Most managers at most companies know that unified communications is a Good Thing that they would implement if only they had some idea of how to go about it. Accenture's Bob Hersch explains that all it takes is a few first steps.
By: Bob Hersch
Despite the wealth of gadgetry at our disposal-phone, e-mail, instant messaging, videoconferencing and diverse software-too often we hit communications gridlock.
Colleague X learns of a new sales opportunity with a key client and needs to quickly review a pitch presentation with Colleague Y in New York and Colleague Z in London. This type of intelligence has a quick expiration date. Unfortunately, both Colleague Y and Z are unreachable via mobile phone, and Colleague X does not have any other way of contacting them. A time-sensitive deal falls through.
Such disconnects, especially for global enterprises, can kill efficiency. They also have a negative ripple effect on revenue and customer satisfaction. Global competition calls for fluid connections among people, partners and customers. Seamless collaboration across time zones, locations and devices is key.
That's why companies and government organizations are turning to a promising new strategy, dubbed "unified communications and collaboration."
Unified communications and collaboration are not new technologies. Rather, they are ways to get more bang out of existing communications and data channels-to squeeze more value out of everyday interactions among people. Applied properly, it promises to make information sharing more secure and operationally efficient, to improve productivity and business value.
Computer servers can instantly choose a communications channel based on who's available where. A technician's IM system blinks "unavailable," for instance, and the server automatically creates a voice version of the trouble ticket, delivering it to the technician's mobile phone.
Unified communications and collaboration is an undeniable trend, and it's building momentum. IDC estimated a $19.3 billion market in 2006; Faulkner Research predicts $40 billion in a few years. By starting to plan now, organizations can reap the benefits just as this trend turns into a competency we can't do without.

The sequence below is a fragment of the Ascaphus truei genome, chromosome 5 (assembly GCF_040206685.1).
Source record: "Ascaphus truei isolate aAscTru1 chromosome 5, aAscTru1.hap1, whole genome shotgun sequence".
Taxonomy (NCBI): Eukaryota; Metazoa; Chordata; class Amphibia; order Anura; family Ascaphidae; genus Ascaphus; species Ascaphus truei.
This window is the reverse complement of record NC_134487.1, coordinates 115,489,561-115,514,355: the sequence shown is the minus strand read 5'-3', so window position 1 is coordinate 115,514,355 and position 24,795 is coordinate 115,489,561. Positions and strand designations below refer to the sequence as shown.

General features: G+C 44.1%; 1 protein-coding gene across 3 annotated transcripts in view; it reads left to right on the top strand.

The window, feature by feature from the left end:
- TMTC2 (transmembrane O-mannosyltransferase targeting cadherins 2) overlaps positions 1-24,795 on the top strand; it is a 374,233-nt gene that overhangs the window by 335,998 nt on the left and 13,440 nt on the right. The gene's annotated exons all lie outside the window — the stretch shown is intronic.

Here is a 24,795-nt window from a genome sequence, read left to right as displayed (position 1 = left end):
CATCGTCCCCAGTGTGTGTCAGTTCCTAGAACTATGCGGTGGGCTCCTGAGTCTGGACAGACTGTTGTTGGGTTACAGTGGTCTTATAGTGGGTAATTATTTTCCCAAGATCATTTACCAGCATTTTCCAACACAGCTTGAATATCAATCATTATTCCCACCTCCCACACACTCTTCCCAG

It's important to think strategically about unified communications and collaboration technologies, however, and not simply rush to implement them. Dazzling as its promises are, the lights will dim quickly if it's not adequately integrated into the business. Superior technology may be available to all, but superior results are reserved for those who make the best use of what they have.
Here are three important first steps to ensuring that you actually realize the promise of unified communications and collaboration:
1. Determine Network Readiness
Much of the groundwork for unified communications and collaboration may already be done. That's because these technologies are simply the next logical step in a technology convergence we're already witnessing within many enterprises. The IP has established itself as the bedrock technology for all data and voice communication. It's only prudent now to integrate all communications into a single channel with one interface.
So the first step is to ask, "Just how ready is our network?" Assess your topology and information flows, and the robustness of your network intelligence and data center. At minimum an organization needs end-to-end, MPLS (Multiprotocol Label Switching) technology and VOIP (voice over IP) to be able to converge all traffic onto a single network.